News from DAC NW

Maintaining Service Dog Training

“Half the work of keeping a service dog trained is tricking them into thinking things are a certain way.”
   This is what I tend to tell people after denying their request to pet my dog. It tends to get the best responses from the public and gives them a little insight into my life. If I were to allow every stranger to pet Thor, my service dog, he’d begin to believe it was his job to seek pets in public. As much as I love seeing his tail wag when he gets an ear scratch or belly rub, I know doing so in public puts me at risk of a medical emergency that could have been caught so much sooner. So instead, I trick him. Making him believe that pets are for home and special occasions. This keeps him on track to complete his trained tasks while allowing me to participate in my community, mostly, independent.
   I named him Thor because a hero dog needs a hero name. This eighty pound golden retriever saved my life. When the symptoms of my Borderline Personality Disorder and Post Traumatic Stress Disorder were increasing in severity and my meds were no longer working, I was entering a dark place. I was just finishing college and I thought, after all that hard work, it was all for nothing. How could I interact with a world that triggers panic attacks and dissociations? My meds had kept them at bay for so long but now nothing seemed to control the psychotic symptoms of my psychiatric disability.
    Then Thor happened. A little butterball of a puppy, rejected by his original curls that deviated from the breed standard. The moment I saw him, I knew we were meant to be together. Training was difficult, with the transition period between him working full time and me quitting my meds restricted my independence terribly. But after a year and six months of training, he was ready to work, and my world opened up. For the first time in years, I could safely be alone. It was Thor and I, on a schedule, living the exciting life of a twenty-something who finally got the independence they craved.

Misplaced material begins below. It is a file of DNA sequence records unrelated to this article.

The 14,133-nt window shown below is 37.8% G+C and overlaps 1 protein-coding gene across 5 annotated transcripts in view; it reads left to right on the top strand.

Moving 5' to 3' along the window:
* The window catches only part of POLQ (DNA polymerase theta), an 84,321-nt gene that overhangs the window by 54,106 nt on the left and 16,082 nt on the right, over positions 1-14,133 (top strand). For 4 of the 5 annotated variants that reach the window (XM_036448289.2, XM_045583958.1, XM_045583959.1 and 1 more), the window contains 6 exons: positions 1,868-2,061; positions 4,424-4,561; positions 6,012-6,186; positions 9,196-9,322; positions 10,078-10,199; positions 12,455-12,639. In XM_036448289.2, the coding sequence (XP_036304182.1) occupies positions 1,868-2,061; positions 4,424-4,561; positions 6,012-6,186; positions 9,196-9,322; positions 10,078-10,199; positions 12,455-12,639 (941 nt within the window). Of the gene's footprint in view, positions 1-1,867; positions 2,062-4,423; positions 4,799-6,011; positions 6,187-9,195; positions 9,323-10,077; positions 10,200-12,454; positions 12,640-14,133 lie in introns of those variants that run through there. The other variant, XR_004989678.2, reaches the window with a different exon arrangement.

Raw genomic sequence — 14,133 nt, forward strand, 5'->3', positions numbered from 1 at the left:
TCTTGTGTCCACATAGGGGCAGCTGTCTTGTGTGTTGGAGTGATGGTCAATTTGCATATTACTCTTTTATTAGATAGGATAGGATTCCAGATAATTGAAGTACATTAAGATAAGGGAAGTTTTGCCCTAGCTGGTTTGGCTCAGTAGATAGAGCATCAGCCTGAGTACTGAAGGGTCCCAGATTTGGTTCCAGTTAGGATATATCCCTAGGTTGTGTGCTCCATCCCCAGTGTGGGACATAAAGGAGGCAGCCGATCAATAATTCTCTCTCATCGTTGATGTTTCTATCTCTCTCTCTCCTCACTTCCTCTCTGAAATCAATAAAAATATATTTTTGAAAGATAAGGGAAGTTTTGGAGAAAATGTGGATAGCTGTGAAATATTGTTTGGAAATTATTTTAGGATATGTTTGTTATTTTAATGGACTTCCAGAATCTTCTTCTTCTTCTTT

That schedule came to a halt this past March. I wasn’t aware March 13th would be my last day on the schedule both Thor and I had learned to thrive in. The first week was difficult. He didn’t understand why we weren’t getting in the car after our morning walk, or why he had to sit with me in our guest bedroom (which I’ve come to call my “Covid Cave”) while our border collie puppy got run of the house. Breaking this schedule began to chip away at his interpretation of what his job was. Why work while we were only home all day? Our first trip during quarantine was to the doctor’s office to get my partner’s cough checked in perjson. Thor didn’t want to get into his vest. He just laid on the kitchen floor, looking at me as if asking “This sh@#? Again? Really?” After a little coaxing, he eventually got up and walked into his vest, but I was already worried. What if he didn’t follow directions in the doctor’s office? Our anxieties were already high as my partner was showing symptoms of Covid-19. The last thing I needed was a service dog off his game.
    We got to the appointment and he was….adequate. To those unfamiliar with service dogs, they would recognize the excessive fidgeting and readjusting as regular movements of a normal dog. But Thor isn’t a regular dog. Though cute, he’s an expensive piece of medical equipment with thousands of hours in training under his belt and an even greater financial investment. More importantly than that, he’s my lifeline. I can’t let all of that time spent training go to waste.
   This doctor’s trip was a wakeup call of how much was on the line. He had kept in training before because he practiced each day as I went about my life. Now in quarantine, there is no repetition, no schedule. Daily life is on hold. Though I can’t make up all the hours of training missed as I quarantine, I can set aside time each day for us to practice. Though it is just another thing to add to my to do list in a time where the list never seems to end, I know it’s something I must do for future me. Just as those difficult months transitioning from meds to a service dog were a past investment made for present me, I know the least I can do is pay it forward. 

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